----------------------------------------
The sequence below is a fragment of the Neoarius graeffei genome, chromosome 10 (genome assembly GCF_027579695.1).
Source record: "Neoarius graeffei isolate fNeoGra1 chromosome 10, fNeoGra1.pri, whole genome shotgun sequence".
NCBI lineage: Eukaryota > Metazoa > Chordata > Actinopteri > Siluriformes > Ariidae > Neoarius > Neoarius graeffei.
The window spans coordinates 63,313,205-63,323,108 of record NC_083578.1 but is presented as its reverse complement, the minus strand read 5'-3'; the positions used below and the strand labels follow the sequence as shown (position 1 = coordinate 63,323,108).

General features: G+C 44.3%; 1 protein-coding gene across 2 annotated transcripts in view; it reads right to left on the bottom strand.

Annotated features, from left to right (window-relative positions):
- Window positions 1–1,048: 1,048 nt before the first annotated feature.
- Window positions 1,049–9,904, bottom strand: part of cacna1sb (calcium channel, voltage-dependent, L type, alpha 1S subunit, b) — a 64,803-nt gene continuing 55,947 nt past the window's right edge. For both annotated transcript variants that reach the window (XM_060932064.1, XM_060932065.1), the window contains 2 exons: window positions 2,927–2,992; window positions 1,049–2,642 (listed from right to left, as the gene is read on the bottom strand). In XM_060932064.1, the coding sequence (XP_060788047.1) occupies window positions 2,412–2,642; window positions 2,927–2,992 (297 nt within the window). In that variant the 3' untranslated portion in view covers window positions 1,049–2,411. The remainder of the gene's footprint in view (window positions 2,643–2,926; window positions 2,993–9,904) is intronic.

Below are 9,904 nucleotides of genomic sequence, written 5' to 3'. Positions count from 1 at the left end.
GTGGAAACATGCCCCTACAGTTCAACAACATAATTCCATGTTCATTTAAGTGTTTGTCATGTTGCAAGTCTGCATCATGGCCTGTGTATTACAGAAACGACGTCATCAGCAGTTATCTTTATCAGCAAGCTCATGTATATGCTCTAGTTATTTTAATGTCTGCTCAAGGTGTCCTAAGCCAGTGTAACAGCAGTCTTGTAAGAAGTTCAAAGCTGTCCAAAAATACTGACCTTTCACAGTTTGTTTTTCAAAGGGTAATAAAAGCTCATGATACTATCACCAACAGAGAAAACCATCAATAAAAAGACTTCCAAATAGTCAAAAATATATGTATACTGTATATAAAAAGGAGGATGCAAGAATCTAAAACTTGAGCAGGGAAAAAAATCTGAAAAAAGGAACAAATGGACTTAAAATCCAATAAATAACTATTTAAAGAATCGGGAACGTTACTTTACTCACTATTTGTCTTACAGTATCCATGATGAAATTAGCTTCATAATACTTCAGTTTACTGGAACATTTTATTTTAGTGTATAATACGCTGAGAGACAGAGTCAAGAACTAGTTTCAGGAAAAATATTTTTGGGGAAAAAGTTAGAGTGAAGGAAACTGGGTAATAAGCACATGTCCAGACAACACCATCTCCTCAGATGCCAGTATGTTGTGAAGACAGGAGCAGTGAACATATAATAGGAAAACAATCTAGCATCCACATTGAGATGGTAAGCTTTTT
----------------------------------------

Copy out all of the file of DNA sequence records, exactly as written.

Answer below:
The sequence below is a fragment of the Neoarius graeffei genome, chromosome 10 (genome assembly GCF_027579695.1).
Source record: "Neoarius graeffei isolate fNeoGra1 chromosome 10, fNeoGra1.pri, whole genome shotgun sequence".
NCBI lineage: Eukaryota > Metazoa > Chordata > Actinopteri > Siluriformes > Ariidae > Neoarius > Neoarius graeffei.
The window spans coordinates 63,313,205-63,323,108 of record NC_083578.1 but is presented as its reverse complement, the minus strand read 5'-3'; the positions used below and the strand labels follow the sequence as shown (position 1 = coordinate 63,323,108).

General features: G+C 44.3%; 1 protein-coding gene across 2 annotated transcripts in view; it reads right to left on the bottom strand.

Annotated features, from left to right (window-relative positions):
- Window positions 1–1,048: 1,048 nt before the first annotated feature.
- Window positions 1,049–9,904, bottom strand: part of cacna1sb (calcium channel, voltage-dependent, L type, alpha 1S subunit, b) — a 64,803-nt gene continuing 55,947 nt past the window's right edge. For both annotated transcript variants that reach the window (XM_060932064.1, XM_060932065.1), the window contains 2 exons: window positions 2,927–2,992; window positions 1,049–2,642 (listed from right to left, as the gene is read on the bottom strand). In XM_060932064.1, the coding sequence (XP_060788047.1) occupies window positions 2,412–2,642; window positions 2,927–2,992 (297 nt within the window). In that variant the 3' untranslated portion in view covers window positions 1,049–2,411. The remainder of the gene's footprint in view (window positions 2,643–2,926; window positions 2,993–9,904) is intronic.

Below are 9,904 nucleotides of genomic sequence, written 5' to 3'. Positions count from 1 at the left end.
GTGGAAACATGCCCCTACAGTTCAACAACATAATTCCATGTTCATTTAAGTGTTTGTCATGTTGCAAGTCTGCATCATGGCCTGTGTATTACAGAAACGACGTCATCAGCAGTTATCTTTATCAGCAAGCTCATGTATATGCTCTAGTTATTTTAATGTCTGCTCAAGGTGTCCTAAGCCAGTGTAACAGCAGTCTTGTAAGAAGTTCAAAGCTGTCCAAAAATACTGACCTTTCACAGTTTGTTTTTCAAAGGGTAATAAAAGCTCATGATACTATCACCAACAGAGAAAACCATCAATAAAAAGACTTCCAAATAGTCAAAAATATATGTATACTGTATATAAAAAGGAGGATGCAAGAATCTAAAACTTGAGCAGGGAAAAAAATCTGAAAAAAGGAACAAATGGACTTAAAATCCAATAAATAACTATTTAAAGAATCGGGAACGTTACTTTACTCACTATTTGTCTTACAGTATCCATGATGAAATTAGCTTCATAATACTTCAGTTTACTGGAACATTTTATTTTAGTGTATAATACGCTGAGAGACAGAGTCAAGAACTAGTTTCAGGAAAAATATTTTTGGGGAAAAAGTTAGAGTGAAGGAAACTGGGTAATAAGCACATGTCCAGACAACACCATCTCCTCAGATGCCAGTATGTTGTGAAGACAGGAGCAGTGAACATATAATAGGAAAACAATCTAGCATCCACATTGAGATGGTAAGCTTTTT